Wed. Nov 29th, 2023

Are you looking to learn 3D modeling or sharpen your existing skills? Good news! There’s lots of free 3D modeling software available on which you can practice, hone your skills, and even produce some seriously polished projects.

The best free 3D modeling suite

Blender might just be the most recognizable name in 3D modeling and for good reason. This fully-featured 3D modeling suite is available completely free of charge and has been used extensively in video games, film and TV productions, and of course open-source and community projects.

Blender is available for Windows (as both a standard and portable application, macOS (in both Intel and Apple Silicon native versions), Linux, and even Valve’s Steam storefront. The app has gained popularity among artists, budding game designers and modders, and even among PC enthusiasts as a manner of benchmarking GPU performance.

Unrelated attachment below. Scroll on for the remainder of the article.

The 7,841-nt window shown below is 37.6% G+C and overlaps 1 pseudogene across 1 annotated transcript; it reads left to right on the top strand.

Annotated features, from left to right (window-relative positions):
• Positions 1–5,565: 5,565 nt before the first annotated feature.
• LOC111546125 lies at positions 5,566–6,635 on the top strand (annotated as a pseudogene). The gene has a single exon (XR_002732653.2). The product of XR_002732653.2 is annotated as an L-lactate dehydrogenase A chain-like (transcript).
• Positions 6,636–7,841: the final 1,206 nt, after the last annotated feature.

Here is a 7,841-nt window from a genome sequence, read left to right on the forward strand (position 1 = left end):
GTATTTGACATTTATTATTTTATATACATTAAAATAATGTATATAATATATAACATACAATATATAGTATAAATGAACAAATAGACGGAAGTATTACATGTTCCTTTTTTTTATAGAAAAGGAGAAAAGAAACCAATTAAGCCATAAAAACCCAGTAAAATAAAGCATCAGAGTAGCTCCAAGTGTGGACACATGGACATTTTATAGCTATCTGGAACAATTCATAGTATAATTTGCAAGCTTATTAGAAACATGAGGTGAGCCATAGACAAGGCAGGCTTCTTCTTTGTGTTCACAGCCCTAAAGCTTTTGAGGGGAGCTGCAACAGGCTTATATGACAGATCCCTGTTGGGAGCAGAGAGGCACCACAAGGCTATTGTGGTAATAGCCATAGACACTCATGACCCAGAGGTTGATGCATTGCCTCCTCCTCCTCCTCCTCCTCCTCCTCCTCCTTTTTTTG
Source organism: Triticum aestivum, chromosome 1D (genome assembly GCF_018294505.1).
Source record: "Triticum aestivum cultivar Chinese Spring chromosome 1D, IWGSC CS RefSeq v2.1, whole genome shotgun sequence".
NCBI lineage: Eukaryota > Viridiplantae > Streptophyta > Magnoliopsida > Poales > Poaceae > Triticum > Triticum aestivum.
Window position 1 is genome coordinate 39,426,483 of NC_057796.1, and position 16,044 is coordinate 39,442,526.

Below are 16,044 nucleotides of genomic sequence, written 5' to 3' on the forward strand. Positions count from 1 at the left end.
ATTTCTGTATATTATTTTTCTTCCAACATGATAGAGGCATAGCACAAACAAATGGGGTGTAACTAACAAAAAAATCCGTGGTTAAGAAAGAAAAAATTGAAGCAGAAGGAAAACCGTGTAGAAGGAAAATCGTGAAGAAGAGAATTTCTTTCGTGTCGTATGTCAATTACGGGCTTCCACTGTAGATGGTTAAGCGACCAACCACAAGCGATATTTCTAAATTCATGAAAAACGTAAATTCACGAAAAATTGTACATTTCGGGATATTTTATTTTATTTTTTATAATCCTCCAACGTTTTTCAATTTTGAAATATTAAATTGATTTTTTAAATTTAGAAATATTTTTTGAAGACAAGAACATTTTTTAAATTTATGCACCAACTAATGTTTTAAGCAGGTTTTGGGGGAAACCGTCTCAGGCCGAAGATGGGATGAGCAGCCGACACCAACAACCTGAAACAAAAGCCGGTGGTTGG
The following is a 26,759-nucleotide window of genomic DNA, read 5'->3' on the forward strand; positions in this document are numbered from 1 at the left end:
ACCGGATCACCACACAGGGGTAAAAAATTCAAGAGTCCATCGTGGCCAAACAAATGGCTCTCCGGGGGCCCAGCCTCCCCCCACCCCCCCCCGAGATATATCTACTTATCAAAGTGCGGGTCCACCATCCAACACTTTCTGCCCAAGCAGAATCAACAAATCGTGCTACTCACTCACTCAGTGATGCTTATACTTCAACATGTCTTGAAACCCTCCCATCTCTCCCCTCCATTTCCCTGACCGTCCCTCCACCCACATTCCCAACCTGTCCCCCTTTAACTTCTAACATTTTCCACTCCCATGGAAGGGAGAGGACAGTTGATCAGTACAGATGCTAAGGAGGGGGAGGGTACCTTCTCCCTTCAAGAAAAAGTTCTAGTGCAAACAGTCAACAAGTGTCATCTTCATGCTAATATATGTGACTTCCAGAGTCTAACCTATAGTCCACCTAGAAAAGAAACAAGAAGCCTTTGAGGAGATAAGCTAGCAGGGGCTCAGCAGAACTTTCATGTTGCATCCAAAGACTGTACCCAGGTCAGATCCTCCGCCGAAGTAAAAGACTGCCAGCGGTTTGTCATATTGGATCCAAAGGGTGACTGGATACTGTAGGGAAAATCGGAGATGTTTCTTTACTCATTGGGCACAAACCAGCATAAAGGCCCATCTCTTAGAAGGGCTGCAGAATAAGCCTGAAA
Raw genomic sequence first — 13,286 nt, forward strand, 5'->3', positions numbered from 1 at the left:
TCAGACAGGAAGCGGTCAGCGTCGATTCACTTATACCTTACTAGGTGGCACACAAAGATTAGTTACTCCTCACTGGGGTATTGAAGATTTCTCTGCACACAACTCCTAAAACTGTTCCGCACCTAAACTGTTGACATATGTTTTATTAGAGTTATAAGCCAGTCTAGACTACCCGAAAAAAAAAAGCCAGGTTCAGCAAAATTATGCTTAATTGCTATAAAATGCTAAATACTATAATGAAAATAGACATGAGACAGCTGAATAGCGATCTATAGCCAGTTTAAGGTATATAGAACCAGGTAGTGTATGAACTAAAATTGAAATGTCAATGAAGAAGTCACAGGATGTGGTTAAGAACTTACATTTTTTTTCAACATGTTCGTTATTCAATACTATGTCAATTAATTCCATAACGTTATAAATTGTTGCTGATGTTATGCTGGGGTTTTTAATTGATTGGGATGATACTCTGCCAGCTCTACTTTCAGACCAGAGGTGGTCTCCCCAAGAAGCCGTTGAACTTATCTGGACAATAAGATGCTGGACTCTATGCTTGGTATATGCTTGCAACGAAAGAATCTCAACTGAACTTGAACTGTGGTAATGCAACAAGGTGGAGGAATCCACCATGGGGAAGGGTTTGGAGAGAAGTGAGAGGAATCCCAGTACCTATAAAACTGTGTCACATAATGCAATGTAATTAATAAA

Included are a full set of modeling and sculpting tools you’d expect from a pricey industry-standard software suite. You can animate and rig your models, ideal for integrating into motion pictures or exporting to game engines for use as characters. There are camera-tracking and object-tracking features that make it great for visual effects in film too.

An open-source path-traced renderer called Cycles allows for impressive, photo-realistic renders that can take advantage of NVIDIA, AMD, Intel, and Apple Silicon GPUs. You can blend 2D drawings into 3D spaces for interesting effects, and you can even turn Blender into a video editor if you want (though we’d recommend DaVinci Resolve if you’re looking for a free and powerful non-linear editor).

For artists who know what they’re doing, Blender is highly customizable with support for Python scripting and a UI that can be tailored to your needs. To reach that level, Blender has a huge array of support materials in the form of manuals, references, tutorials, and an active community. You can also download demo files to help understand Blender’s potential and pick apart complex scenes.

A simple yet basic free option for products, buildings, and more

SketchUp Free running in a browser window

SketchUp was initially released in 1999 by a small company called @Last Software, after which it was acquired by Google in 2006. Eventually, Google moved the project on to Trimble Inc. in 2012, and they’ve been updating and releasing it ever since.